“Jim” was the lead pastor of a popular mega-church. He was well-known by the media, wrote numerous books, and spoke at many conferences. I liked his teaching, and I didn’t want to believe what I was hearing.
Our friends knew another pastoral staff member at that church. This person’s job, our friends explained, involved an inordinate amount of mopping up emotional messes which the lead pastor had left behind.
The pastor lacked a certain character quality –a lack which eventually caused his resignation.
With our Western cultural paradigm, we value strong, decisive leaders. We want the people in charge to be eloquent, witty and knowledgeable. We want them to be enthusiastic go-getters, motivating the rest of us and leading the charge into the future.
Perhaps more than anything, we want our leaders to be cool.
(Hmm. I’m sure Christians aren’t guilty of wanting their pastors to be cool, are we?)
Truth is, the Church is influenced by our surrounding culture much more than we would like to think.
Here’s the deal: God requires qualities in his church leaders which wouldn’t necessarily make it onto our Western what-does-good-leadership-look-like radar.
We want our leaders to be strong. We want them to have charismatic personalities. We want them to be well-educated and have great vision.
But notice what the apostle Paul wrote in describing church leadership:
“Nor did we seek glory from people, whether from you or from others, though we could have made demands as apostles of Christ. But we were gentle among you, like a nursing mother taking care of her own children. So, being affectionately desirous of you, we were ready to share with you not only the gospel of God but also our own selves, because you had become very dear to us.” –I Thessalonians 2:6-8 (emphasis mine)
Wow. How tender is that? How nurturing? What a beautiful way Paul chose to express the depths of his tenderness toward those in his spiritual care.
The word for “gentle” in this passage is translated “kind” in this next one, where Paul addresses his disciple Timothy:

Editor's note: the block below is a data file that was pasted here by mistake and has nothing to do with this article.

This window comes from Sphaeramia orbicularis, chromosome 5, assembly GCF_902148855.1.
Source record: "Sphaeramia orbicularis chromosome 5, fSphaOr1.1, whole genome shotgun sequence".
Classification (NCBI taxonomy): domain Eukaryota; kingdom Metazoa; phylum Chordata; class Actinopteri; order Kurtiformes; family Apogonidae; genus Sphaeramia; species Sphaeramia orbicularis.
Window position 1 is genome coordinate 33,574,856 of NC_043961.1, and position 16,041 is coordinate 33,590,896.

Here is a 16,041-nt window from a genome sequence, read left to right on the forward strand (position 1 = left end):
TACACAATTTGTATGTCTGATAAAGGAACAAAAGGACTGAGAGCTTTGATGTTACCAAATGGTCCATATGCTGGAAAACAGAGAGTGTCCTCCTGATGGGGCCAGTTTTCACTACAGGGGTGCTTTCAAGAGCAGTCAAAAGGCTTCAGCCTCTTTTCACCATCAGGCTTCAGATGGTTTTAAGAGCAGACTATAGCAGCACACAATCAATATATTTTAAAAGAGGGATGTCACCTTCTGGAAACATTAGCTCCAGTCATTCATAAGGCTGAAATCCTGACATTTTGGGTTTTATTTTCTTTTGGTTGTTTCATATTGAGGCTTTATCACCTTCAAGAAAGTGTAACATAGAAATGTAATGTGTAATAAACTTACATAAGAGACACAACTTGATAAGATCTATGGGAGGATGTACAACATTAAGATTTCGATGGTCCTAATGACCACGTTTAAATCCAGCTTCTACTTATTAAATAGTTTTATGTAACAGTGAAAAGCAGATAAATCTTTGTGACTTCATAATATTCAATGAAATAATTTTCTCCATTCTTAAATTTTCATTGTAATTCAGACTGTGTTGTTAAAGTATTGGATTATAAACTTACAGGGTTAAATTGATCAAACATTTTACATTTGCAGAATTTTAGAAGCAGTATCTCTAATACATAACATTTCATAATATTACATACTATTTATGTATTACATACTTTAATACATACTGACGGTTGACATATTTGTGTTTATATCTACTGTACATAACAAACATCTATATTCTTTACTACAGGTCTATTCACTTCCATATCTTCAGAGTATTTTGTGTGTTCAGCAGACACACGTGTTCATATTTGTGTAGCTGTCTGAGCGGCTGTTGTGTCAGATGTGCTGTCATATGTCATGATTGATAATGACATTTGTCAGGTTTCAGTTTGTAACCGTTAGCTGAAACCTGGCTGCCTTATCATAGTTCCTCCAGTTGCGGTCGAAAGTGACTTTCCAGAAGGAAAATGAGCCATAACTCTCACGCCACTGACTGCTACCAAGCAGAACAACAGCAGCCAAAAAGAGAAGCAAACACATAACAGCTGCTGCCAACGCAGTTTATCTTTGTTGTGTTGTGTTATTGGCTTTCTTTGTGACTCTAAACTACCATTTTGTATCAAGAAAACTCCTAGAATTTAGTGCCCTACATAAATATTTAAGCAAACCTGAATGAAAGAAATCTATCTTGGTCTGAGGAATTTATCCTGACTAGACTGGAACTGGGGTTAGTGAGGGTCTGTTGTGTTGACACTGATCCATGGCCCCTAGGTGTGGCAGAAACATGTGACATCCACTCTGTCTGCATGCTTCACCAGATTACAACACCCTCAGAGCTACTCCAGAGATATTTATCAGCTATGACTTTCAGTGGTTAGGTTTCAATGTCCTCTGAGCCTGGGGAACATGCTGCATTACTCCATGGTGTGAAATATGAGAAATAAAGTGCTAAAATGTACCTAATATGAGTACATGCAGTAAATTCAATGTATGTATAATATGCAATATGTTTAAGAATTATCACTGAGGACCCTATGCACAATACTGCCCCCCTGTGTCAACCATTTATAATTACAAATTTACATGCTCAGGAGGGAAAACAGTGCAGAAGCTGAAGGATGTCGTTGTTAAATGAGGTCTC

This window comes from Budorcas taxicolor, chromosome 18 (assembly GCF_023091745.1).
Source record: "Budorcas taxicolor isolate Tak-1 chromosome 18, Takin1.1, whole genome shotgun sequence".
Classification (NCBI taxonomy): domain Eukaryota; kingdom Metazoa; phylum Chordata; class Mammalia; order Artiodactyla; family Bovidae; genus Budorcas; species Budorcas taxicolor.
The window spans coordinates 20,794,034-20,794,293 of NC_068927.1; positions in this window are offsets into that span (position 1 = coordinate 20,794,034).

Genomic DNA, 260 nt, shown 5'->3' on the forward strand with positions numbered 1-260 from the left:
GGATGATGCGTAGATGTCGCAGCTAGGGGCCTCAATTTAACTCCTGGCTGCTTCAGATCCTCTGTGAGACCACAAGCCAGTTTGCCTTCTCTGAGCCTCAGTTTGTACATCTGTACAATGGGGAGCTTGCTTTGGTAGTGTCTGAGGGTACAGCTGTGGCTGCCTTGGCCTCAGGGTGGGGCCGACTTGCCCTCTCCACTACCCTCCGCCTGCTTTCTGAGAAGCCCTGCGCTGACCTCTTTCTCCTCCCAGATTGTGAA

“And the Lord’s servant must not be quarrelsome but must be kind to everyone, able to teach, not resentful.” — 2 Timothy 2:24
Gentleness, aka kindness or meekness, comes highly regarded in the eyes of God. It’s mentioned in the description of the fruit of the Spirit found in Galatians 5:22-23.
If we want to be like Jesus, we must exercise gentleness toward others.
Think of how counter-cultural this is.
Gentleness is the antithesis of road rage. It’s the opposite of social media rants. It refuses to bully others or abuse them in any way.
Don’t mistake gentleness for weakness, either. Gentleness is choosing to restrain one’s power, authority and strength for the sake of love.
Consider Moses. He was one of the greatest heroes in Israel’s history, functioning as their deliverer from slavery and the one who brought them to the Promised Land.
When Moses’ leadership was challenged, what commendation did God give him?
“Now the man Moses was very meek, more than all people who were on the face of the earth.” –Numbers 12:3
Not “very authoritative.” Not “very gifted.” Not “very cool.” The man Moses was very meek, more so than anyone else.
For forty years, Moses put up with Israel’s whining, rebellion, and superstitious mistrust of God. Now there’s a man who knew how to be gentle toward those in his spiritual care.
Whether you’re the parent of small children, the leader of a Bible study, or the pastor of a megachurch, the way you approach those to whom you minister is critical.
Let’s be counter-cultural –and let our gentleness be evident.